You agree that a solution is to establish a financial transaction tax. Several attempts have been done in order to pass the so-called Tobin tax, but they have not been successful enough. Why is it a taboo issue?

The organisation Attac, I co-founded it in Austria, began to demand this tax in 1998. At the beginning, we were branded as mad and utopian, as always. But this year, eleven countries have decided to implement this tax, what is a represents a remarkable success for us. However, the proposal of the European Commission does not arrive to fulfil the half of our demands. Calculations made by the two most prestigious Vienna’s institutes of economic research state that a tax implemented on all the UE would enable public found to deposit about 300,000 million euros every year. With this amount of money, crisis can be stopped by re-paying debt and creating employment.

The main resistance against this tax comes from London and United Kingdom’s government. I would do the following: to link free capital movement to tax cooperation. If London decides to not cooperate in tax terms, common market must be ended with this country. If there is a common space, common rules must exist too. If European neighbours shared these values, United Kingdom would not think it twice and would cooperate; because it has much more to lose than others: the free access to international financial markets. It must be understood that free capital movement is a political instrument that should be granted considering the degree of tax cooperation. At the end, it is a question of trust between countries.

You state that ECG is a movement that must be spread “from bottom to top”. Western societies are going through a crisis of political systems and parties legitimacy. How can citizens recover their leading role?

It can be recovered by aspiring to real democracy and sovereignty. The Latin root of sovereign means ‘above everything’. Popular sovereignty must be above the government, the parliament and the Constitution. Popular sovereignty must ‘write’ the Constitution which establishes the rules of the game. Representatives must obey these rules. In each moment, citizenship must have the right to stop, correct and complement its representatives. Citizens must have the right of passing a law through direct democracy. They must also have the right to choose an economic or monetary assembly to create the most suitable economic and monetary system for them, which answers its interests, needs and values. I think that a second wave of Enlightenment is arriving which will improve democratic mechanisms. The first wave made us taste what a real democracy might be. But the main dish has not been cooked yet. And the cooks must be us.

What synergies can be established between the ECG and the University of Barcelona?

Many: first, the UB can promote ECG on research, teaching, application and public dissemination. 'Application' can mean to implement common good like other education institutions are already doing.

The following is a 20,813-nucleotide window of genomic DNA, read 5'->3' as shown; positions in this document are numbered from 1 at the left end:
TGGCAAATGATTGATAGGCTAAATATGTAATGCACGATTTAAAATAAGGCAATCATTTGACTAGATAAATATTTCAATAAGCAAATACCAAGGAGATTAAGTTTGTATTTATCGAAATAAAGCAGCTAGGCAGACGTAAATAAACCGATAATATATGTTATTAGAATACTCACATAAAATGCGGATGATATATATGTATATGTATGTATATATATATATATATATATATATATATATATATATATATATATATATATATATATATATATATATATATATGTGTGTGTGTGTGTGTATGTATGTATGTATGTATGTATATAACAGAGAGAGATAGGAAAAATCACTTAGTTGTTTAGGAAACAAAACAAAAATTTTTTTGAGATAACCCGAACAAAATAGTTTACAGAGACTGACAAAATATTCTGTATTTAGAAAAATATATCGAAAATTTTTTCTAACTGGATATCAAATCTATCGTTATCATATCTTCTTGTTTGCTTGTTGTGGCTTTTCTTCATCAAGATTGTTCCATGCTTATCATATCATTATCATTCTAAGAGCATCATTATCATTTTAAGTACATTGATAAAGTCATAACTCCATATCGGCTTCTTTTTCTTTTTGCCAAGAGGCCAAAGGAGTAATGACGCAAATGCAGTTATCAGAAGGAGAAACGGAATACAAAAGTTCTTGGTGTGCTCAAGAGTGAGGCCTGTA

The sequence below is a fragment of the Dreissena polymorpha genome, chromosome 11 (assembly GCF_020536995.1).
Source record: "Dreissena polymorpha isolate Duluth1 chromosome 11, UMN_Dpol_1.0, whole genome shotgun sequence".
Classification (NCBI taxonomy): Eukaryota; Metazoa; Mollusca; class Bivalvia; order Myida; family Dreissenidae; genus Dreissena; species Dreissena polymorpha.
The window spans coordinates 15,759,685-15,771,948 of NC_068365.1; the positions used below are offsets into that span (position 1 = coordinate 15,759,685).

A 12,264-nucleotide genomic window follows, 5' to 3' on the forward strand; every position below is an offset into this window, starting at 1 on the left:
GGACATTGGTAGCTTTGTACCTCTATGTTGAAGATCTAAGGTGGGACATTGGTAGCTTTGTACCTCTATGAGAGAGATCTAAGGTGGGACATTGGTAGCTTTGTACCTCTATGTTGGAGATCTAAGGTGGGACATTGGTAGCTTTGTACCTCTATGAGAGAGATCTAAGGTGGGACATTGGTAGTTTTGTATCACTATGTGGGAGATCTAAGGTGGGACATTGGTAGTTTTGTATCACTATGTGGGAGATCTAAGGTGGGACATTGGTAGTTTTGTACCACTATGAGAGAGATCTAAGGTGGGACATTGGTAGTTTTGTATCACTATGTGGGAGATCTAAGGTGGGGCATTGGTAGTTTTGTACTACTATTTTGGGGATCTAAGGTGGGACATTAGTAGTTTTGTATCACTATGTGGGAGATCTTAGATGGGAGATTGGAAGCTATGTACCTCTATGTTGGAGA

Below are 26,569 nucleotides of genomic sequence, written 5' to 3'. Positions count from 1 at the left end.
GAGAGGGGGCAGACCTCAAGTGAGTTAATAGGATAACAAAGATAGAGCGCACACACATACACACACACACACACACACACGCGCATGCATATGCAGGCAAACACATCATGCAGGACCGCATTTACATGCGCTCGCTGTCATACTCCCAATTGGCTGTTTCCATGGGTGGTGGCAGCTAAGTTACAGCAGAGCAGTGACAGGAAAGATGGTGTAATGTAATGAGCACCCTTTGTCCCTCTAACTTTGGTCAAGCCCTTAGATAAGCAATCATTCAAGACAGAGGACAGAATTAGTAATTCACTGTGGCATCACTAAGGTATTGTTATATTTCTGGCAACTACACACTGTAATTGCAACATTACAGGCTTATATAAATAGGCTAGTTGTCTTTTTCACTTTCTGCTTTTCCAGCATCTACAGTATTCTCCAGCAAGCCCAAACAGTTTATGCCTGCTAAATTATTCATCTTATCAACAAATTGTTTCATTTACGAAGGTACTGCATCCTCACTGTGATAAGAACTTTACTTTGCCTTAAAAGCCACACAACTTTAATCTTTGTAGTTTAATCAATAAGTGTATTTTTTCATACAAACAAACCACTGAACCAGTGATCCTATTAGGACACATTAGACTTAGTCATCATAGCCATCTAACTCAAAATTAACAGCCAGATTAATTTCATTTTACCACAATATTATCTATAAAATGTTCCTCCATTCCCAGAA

Second, it can build a cooperation network with other Spanish universities to join forces and establish synergies.

And, third, it can participate in international cooperative projects. Every day we contact more universities, such as the universities of Mannheim or Salzburg. It would be interesting to develop CGP to substitute GDP as an indicator of national economic success. Other worthy projects may be the cross-curricular study of the capitalist human being, Homo oeconomicus. We can think about how much underdeveloped potential of Homo reciprocans (ecological, intuitive and spiritual), do we have in us.

How can higher education contribute to build ECG social option?

It can contribute in many ways: through teaching activities, as some universities are doing, through research, etc. But it can also contribute by funding common and public goods. As we have observed, richness is plentiful: instead of cutting and worsen public services, countries must fund a free access and high quality education system. Is there any other field to invest than in education?

Education institutions can also collaborate by applying ECG to their own centre.

Moreover, higher education plays a major role in taking part in democracy, by demanding an education convention. Those involved —students, teaching staff, and parents— would be able to design in a cooperative way the most suitable education system, which includes funding. I am sure that the result will be better than when government establishes everything.

That will foster citizen’s movements for democracy; their ultimate goal can be a bottom-up constitutional process. A constitution developed by people will have the right to call different assemblies: economy, monetary system, education or media. By this way, education system, and especially higher education, will get profit from the democratic spirit incited by it.

If we all adopt a democracy, self-determination and freedom spirit, we will be able to create an economic system appropriate to our values and needs.


Link to the conference on the economy for the common good that Christian Felber gave on 11th April at the Paranymph Hall of the UB.